‘Lost’ cities always capture the attention whether they are real or fictional like the city of Atlantis. One of America’s greatest real lost cities is Cahokia, a huge, bustling location that was larger than London or Paris at its peak in the 11th century. At that time, its population was approximately 30,000 which made it the largest North American city north of Mexico.
Today, Cahokia Mounds remains and is one of only eight World Heritage sites in the United States. However, it was once the location of a thriving city until its population completely disappeared by the end of the 14th century. What was Cahokia and what happened to it?
The North American Metropolis
Cahokia was a large North American settlement located in southern Illinois around eight miles from modern-day St. Louis. Although the exact date of its formation is unknown, word spread in the late 10th century AD throughout the southeast, and thousands of people visited for feasts and rituals. A number of these visitors were impressed by what they saw and elected to stay. It is important to learn more about the city as it provides a very different insight into the way Native Americans lived in the pre-Columbian era. Even today, the myth of the ‘noble savage’ is prevalent as many people still view American Indians of the age as backward individuals that needed to be civilized. In reality, cities like Cahokia show that Native Americans were extremely advanced.
Cahokia was a cosmopolitan and sophisticated city by the standards of the age. It was inhabited by a diverse range of peoples including the Ofo, the Choctaw, the Pensacola and the Natchez. According to archaeologists that conducted strontium tests on the teeth of buried remains, approximately one-third of them were not from Cahokia.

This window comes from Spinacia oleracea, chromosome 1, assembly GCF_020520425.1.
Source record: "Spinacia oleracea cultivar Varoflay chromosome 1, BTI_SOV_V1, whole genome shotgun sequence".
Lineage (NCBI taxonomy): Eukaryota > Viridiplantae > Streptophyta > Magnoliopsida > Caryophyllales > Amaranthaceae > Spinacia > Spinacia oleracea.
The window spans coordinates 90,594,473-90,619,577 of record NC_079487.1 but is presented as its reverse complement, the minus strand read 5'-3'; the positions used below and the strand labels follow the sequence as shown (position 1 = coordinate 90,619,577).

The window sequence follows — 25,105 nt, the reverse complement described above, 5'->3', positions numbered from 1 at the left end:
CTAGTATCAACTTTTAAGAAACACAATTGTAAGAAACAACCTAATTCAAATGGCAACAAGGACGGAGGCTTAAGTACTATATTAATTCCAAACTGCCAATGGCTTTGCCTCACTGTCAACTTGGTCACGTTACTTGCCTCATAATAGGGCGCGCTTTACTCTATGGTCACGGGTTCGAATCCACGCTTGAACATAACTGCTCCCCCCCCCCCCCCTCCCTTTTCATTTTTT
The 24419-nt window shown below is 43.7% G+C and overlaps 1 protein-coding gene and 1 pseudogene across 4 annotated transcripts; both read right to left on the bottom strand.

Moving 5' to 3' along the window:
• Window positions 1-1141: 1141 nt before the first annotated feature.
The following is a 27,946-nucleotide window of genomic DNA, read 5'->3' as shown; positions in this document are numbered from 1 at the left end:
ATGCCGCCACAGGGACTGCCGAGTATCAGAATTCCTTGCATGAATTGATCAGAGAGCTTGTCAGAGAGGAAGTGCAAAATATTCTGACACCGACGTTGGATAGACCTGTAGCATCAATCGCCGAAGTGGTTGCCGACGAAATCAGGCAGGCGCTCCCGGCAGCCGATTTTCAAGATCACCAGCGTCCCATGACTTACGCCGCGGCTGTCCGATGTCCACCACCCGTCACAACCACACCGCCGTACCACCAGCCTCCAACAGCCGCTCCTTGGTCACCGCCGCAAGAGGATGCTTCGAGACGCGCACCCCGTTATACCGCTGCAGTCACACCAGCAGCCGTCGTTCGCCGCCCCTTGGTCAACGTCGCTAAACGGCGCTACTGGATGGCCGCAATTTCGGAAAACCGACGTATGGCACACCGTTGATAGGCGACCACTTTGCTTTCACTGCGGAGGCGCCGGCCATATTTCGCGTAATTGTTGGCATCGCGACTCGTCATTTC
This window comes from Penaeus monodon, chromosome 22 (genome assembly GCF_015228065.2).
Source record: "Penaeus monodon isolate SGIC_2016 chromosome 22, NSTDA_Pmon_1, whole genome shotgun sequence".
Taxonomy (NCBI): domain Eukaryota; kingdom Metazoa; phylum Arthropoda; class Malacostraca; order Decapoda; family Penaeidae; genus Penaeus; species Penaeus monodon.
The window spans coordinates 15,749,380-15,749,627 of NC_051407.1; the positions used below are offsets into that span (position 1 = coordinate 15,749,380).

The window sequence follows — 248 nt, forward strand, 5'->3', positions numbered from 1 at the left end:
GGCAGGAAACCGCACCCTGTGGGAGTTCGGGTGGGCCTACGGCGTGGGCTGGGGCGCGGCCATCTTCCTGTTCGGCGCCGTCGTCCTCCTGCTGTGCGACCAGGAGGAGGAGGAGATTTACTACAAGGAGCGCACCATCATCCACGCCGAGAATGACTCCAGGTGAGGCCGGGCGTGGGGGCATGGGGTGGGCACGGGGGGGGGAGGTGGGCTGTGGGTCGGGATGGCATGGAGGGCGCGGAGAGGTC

A Thriving City
Cahokia was a departure from the usual practice of building a town or city near sources of food and water and close to trade routes. The area was an excellent source of deer, timber and of course, fish from the Mississippi River but the land was extremely prone to flooding. Archaeologists now believe that Cahokia was originally built as a kind of pilgrimage city where people from the rest of the Mississippi region would visit for religious events. Up until the beginning of the 11th century, Cahokia was probably a popular meeting point, but suddenly, it became a focal point as an increasing number of people settled there. There is a suggestion that settlers were inspired by a sighting of Halley’s Comet in 989. They created ceremonial mounds at the site, and many of them line up with the position of the sun during the winter solstice.
It was unquestionably a planned city as whoever created it successfully predicted that if they built it, people would come. When it was completed, Cahokia was around nine square miles in area and the Mississippians built around 120 earthen mounds in total. Experts estimated that around 55 million cubic feet of mud were dug up over the course of a few decades to create all the mounds. The largest mound in the city, known as the Monk’s Mound, was home to Cahokia’s largest building and city center.
The political and spiritual leaders of the city met there in a structure surrounded by a timber palisade that is two miles in circumference. The Monk’s Mound towered some 30 meters above a giant central plaza and had a total of three ascending levels. A person standing at the highest level could be heard across the entire Grand Plaza. The giant mound was created next to a circle of huge timber poles that is sometimes dubbed ‘Woodhenge.’
Most of the city’s inhabitants lived in homes with one room; these residences were around 15 feet long and 12 feet wide. The walls were constructed with wooden posts covered in mats along with a thatched roof. While Cahokia only remained as a major center for a relatively brief period, its cultural impact was far reaching.
Cahokia’s Cultural Impact